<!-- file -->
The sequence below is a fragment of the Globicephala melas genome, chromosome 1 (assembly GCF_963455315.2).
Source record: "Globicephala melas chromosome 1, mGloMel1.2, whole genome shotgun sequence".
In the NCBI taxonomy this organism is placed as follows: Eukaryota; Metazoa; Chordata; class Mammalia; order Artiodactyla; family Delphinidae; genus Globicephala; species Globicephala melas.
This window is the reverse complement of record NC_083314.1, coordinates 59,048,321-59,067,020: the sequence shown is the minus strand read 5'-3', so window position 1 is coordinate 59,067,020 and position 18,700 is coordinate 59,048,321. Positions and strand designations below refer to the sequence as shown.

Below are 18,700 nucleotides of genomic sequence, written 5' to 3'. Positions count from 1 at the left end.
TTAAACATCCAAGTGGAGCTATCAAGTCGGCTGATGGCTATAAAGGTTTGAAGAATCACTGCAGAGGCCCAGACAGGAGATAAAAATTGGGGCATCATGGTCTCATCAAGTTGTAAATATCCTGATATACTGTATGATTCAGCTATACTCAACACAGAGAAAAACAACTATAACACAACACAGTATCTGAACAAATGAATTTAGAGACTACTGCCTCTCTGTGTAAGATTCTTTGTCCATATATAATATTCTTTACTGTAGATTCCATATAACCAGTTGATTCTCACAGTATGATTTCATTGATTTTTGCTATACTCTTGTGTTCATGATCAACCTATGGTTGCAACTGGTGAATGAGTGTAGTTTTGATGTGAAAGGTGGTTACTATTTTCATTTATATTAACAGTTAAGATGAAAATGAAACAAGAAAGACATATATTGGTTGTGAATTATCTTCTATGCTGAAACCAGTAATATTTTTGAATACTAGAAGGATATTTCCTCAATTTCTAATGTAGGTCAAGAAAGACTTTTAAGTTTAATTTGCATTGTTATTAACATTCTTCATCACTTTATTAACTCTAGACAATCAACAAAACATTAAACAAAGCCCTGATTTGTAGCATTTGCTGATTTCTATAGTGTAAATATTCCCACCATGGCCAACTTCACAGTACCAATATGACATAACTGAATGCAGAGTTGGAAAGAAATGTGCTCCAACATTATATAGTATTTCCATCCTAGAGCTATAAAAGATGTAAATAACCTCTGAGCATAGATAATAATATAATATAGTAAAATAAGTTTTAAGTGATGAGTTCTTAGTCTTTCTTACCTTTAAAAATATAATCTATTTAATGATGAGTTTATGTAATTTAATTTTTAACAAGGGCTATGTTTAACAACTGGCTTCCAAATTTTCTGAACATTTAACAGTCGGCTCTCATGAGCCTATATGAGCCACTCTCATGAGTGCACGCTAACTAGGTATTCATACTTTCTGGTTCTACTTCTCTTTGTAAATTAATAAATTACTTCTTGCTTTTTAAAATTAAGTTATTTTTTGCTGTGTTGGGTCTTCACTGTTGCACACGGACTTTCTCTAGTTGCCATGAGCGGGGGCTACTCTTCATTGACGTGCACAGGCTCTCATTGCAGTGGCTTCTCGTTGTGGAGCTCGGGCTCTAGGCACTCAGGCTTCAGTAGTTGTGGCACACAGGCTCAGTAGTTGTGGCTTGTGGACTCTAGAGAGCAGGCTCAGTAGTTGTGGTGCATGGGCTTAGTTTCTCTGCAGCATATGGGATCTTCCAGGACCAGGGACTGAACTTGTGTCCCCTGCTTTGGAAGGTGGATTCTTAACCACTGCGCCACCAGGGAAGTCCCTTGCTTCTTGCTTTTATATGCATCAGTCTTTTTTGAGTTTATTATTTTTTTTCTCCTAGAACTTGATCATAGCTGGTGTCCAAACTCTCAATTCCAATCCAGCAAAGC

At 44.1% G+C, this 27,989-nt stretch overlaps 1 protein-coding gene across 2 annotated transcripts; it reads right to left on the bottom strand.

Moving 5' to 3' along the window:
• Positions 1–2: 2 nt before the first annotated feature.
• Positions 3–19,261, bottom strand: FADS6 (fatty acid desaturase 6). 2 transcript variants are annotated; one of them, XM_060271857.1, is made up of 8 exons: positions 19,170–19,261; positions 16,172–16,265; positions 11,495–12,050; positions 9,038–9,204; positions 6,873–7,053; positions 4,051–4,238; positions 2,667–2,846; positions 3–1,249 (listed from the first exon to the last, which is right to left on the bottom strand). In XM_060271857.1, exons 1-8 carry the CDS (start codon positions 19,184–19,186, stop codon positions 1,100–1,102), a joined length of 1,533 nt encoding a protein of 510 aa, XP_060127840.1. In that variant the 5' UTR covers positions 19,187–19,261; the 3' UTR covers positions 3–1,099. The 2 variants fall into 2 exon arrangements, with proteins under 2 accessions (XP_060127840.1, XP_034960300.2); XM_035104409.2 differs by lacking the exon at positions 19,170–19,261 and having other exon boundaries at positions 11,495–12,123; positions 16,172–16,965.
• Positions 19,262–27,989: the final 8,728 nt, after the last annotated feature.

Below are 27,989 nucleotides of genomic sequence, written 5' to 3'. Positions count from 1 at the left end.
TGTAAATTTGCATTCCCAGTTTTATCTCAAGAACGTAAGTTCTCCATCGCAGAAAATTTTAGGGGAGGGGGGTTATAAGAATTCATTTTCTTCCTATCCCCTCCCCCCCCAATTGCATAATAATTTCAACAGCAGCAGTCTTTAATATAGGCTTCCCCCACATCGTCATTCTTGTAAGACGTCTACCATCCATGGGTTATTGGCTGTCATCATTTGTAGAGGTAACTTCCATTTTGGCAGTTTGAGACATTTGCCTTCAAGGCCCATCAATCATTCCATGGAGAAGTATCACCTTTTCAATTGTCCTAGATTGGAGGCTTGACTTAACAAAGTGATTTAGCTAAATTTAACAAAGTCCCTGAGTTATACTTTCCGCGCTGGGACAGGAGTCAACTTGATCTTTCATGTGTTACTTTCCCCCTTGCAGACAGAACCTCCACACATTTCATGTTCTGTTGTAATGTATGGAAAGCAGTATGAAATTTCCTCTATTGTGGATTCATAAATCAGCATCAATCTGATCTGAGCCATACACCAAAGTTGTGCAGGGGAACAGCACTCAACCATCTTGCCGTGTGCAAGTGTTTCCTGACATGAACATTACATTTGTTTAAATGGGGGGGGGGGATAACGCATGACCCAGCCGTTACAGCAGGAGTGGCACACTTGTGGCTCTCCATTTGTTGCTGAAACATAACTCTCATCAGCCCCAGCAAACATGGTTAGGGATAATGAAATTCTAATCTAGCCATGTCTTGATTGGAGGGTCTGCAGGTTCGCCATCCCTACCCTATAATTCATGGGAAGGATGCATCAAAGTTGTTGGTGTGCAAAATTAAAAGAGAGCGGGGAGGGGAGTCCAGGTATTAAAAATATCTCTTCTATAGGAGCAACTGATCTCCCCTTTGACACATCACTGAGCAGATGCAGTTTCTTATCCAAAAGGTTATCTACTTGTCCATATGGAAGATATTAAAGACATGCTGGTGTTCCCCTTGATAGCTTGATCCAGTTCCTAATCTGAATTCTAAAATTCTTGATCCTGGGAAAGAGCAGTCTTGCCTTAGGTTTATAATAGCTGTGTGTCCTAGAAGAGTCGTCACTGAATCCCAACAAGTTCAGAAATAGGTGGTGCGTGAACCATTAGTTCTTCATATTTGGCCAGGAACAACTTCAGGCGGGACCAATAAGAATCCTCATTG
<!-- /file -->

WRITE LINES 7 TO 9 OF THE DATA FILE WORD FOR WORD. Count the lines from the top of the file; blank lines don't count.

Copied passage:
At 44.1% G+C, this 27,989-nt stretch overlaps 1 protein-coding gene across 2 annotated transcripts; it reads right to left on the bottom strand.

Moving 5' to 3' along the window:
• Positions 1–2: 2 nt before the first annotated feature.